And according to Italy's competition authority, the Autorità Garante della Concorrenza e del Mercato (AGCM) they also have some sneaky practices in common, including slowing older phones, likely to sell new ones.
As a result, the AGCM has levied millions of dollars in fines against both companies for violating consumer codes with those sketchy moves.
The AGCM is levying a €5 million fine ($5.7 million) against Apple for problems that occurred on various models of the iPhone 6 when users installed iOS 10, which was developed for the iPhone 7.
Because the new iOS required greater energy demands, those using it on older iPhones experienced unexpected shutdowns. The company’s fix, which came as an update in 10.2.1, was released without warning customers that it would throttle CPUs on older devices with aging batteries in order to prevent the occurrences of these random shutdowns.
Apple is also being hit with a second €5 million fine for not giving customers information about their devices’ batteries, such as average lifespan and the procedures for how to maintain and replace them.
Apple problems of any kind are always high-profile, so naturally Samsung's issue didn't get much press, even though it infuriated Galaxy 4 owners in particular.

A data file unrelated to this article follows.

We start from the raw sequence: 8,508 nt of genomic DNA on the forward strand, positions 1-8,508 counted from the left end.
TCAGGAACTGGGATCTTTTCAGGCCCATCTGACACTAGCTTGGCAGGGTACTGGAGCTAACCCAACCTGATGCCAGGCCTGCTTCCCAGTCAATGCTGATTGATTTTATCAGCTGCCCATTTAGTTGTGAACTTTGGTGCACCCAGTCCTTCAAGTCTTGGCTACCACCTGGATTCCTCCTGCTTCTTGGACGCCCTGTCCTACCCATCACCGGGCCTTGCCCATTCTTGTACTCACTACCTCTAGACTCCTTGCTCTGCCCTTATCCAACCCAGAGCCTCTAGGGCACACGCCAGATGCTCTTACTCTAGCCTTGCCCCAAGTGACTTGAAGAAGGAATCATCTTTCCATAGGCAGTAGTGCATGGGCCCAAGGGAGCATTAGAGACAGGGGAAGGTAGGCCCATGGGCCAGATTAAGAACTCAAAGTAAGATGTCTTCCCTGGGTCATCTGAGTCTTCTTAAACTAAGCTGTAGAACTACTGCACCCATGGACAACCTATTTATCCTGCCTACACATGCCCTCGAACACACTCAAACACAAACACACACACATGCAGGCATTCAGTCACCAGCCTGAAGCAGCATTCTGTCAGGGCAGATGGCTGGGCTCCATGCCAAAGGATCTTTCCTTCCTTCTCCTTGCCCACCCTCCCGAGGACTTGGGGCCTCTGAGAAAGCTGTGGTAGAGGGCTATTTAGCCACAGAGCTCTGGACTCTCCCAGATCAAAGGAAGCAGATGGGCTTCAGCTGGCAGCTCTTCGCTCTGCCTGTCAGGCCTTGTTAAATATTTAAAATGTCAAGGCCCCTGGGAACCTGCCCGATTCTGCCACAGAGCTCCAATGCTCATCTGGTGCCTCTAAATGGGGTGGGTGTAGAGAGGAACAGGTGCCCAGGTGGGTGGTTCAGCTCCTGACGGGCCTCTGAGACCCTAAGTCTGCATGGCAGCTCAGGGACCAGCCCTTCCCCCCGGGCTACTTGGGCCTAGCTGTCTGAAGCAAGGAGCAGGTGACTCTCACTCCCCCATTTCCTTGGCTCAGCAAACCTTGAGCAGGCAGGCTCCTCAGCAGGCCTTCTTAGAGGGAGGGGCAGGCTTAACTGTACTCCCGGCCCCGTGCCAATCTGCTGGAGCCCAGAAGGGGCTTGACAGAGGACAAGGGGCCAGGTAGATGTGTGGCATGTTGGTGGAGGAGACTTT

They discovered upon installing Android's Marshmallow 6.0.1 OS update that their phones suddenly just didn't work as well anymore. For some this led to the need for costly repairs, because the older phone was no longer under warranty.
The AGCM dinged Samsung for not informing consumers about the problem. The organization declared that along with Apple, the Korean smart phone giant churned out OS updates which led to "serious dysfunctions and reduced performance significantly, thereby accelerating the process of replacing them."
These European penalties come after Apple copped to slowing older phones in a letter to customers in late 2017, an admission that prompted at least one lawsuit so ridiculously huge there was no way it would ever make it through the courts.
In their continual efforts to sell more expensive, more tricked-out phones, it seems certain neither Samsung nor Apple will ever try anything cagey or sneak again.
Just kidding. Even for some of the massively wealthy companies in the world, there are always a few corners they can cut.